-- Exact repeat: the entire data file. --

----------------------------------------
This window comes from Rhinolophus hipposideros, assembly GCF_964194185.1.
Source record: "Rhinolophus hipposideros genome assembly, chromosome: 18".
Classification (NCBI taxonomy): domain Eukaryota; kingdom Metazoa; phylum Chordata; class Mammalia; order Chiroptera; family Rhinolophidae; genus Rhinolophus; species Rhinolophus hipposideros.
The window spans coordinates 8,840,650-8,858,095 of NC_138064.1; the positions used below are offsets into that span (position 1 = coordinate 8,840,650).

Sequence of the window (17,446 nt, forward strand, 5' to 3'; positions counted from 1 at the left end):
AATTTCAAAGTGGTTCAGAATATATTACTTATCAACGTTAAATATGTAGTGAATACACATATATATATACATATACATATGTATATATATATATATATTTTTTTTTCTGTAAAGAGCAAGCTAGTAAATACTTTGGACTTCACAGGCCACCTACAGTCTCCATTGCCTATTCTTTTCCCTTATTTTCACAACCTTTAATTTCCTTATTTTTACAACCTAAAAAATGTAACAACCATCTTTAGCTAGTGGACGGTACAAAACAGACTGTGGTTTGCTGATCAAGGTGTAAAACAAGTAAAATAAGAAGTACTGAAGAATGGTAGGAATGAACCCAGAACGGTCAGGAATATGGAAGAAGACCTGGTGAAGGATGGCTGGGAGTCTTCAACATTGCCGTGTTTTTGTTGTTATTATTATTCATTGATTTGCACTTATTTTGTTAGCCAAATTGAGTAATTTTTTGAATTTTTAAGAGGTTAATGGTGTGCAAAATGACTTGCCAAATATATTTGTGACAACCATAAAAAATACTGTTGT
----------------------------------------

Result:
This window comes from Rhinolophus hipposideros, assembly GCF_964194185.1.
Source record: "Rhinolophus hipposideros genome assembly, chromosome: 18".
Classification (NCBI taxonomy): domain Eukaryota; kingdom Metazoa; phylum Chordata; class Mammalia; order Chiroptera; family Rhinolophidae; genus Rhinolophus; species Rhinolophus hipposideros.
The window spans coordinates 8,840,650-8,858,095 of NC_138064.1; the positions used below are offsets into that span (position 1 = coordinate 8,840,650).

Sequence of the window (17,446 nt, forward strand, 5' to 3'; positions counted from 1 at the left end):
AATTTCAAAGTGGTTCAGAATATATTACTTATCAACGTTAAATATGTAGTGAATACACATATATATATACATATACATATGTATATATATATATATATTTTTTTTTCTGTAAAGAGCAAGCTAGTAAATACTTTGGACTTCACAGGCCACCTACAGTCTCCATTGCCTATTCTTTTCCCTTATTTTCACAACCTTTAATTTCCTTATTTTTACAACCTAAAAAATGTAACAACCATCTTTAGCTAGTGGACGGTACAAAACAGACTGTGGTTTGCTGATCAAGGTGTAAAACAAGTAAAATAAGAAGTACTGAAGAATGGTAGGAATGAACCCAGAACGGTCAGGAATATGGAAGAAGACCTGGTGAAGGATGGCTGGGAGTCTTCAACATTGCCGTGTTTTTGTTGTTATTATTATTCATTGATTTGCACTTATTTTGTTAGCCAAATTGAGTAATTTTTTGAATTTTTAAGAGGTTAATGGTGTGCAAAATGACTTGCCAAATATATTTGTGACAACCATAAAAAATACTGTTGT